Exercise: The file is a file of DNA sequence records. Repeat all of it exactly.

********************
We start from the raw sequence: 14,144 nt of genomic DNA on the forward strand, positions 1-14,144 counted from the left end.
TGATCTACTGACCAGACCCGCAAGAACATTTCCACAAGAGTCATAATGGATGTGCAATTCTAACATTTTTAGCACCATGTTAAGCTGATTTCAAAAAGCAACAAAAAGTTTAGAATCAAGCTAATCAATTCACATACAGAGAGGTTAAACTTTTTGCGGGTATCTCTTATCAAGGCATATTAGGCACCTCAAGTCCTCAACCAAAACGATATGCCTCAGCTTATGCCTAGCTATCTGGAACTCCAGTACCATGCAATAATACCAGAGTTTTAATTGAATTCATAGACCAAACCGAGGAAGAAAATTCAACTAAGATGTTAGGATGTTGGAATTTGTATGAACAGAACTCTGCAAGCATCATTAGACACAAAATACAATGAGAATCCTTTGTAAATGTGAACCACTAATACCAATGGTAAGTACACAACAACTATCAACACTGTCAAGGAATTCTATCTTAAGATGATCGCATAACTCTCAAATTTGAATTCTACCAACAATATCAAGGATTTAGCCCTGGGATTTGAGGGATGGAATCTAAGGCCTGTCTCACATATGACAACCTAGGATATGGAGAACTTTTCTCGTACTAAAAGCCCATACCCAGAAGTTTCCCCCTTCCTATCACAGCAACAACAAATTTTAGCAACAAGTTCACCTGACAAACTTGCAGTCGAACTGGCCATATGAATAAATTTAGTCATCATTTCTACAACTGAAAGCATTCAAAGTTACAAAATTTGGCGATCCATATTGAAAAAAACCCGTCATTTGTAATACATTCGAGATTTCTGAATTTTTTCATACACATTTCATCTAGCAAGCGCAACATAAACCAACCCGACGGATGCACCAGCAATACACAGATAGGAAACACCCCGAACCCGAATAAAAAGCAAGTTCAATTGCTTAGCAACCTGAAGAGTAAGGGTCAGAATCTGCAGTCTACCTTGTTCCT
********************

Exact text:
We start from the raw sequence: 14,144 nt of genomic DNA on the forward strand, positions 1-14,144 counted from the left end.
TGATCTACTGACCAGACCCGCAAGAACATTTCCACAAGAGTCATAATGGATGTGCAATTCTAACATTTTTAGCACCATGTTAAGCTGATTTCAAAAAGCAACAAAAAGTTTAGAATCAAGCTAATCAATTCACATACAGAGAGGTTAAACTTTTTGCGGGTATCTCTTATCAAGGCATATTAGGCACCTCAAGTCCTCAACCAAAACGATATGCCTCAGCTTATGCCTAGCTATCTGGAACTCCAGTACCATGCAATAATACCAGAGTTTTAATTGAATTCATAGACCAAACCGAGGAAGAAAATTCAACTAAGATGTTAGGATGTTGGAATTTGTATGAACAGAACTCTGCAAGCATCATTAGACACAAAATACAATGAGAATCCTTTGTAAATGTGAACCACTAATACCAATGGTAAGTACACAACAACTATCAACACTGTCAAGGAATTCTATCTTAAGATGATCGCATAACTCTCAAATTTGAATTCTACCAACAATATCAAGGATTTAGCCCTGGGATTTGAGGGATGGAATCTAAGGCCTGTCTCACATATGACAACCTAGGATATGGAGAACTTTTCTCGTACTAAAAGCCCATACCCAGAAGTTTCCCCCTTCCTATCACAGCAACAACAAATTTTAGCAACAAGTTCACCTGACAAACTTGCAGTCGAACTGGCCATATGAATAAATTTAGTCATCATTTCTACAACTGAAAGCATTCAAAGTTACAAAATTTGGCGATCCATATTGAAAAAAACCCGTCATTTGTAATACATTCGAGATTTCTGAATTTTTTCATACACATTTCATCTAGCAAGCGCAACATAAACCAACCCGACGGATGCACCAGCAATACACAGATAGGAAACACCCCGAACCCGAATAAAAAGCAAGTTCAATTGCTTAGCAACCTGAAGAGTAAGGGTCAGAATCTGCAGTCTACCTTGTTCCT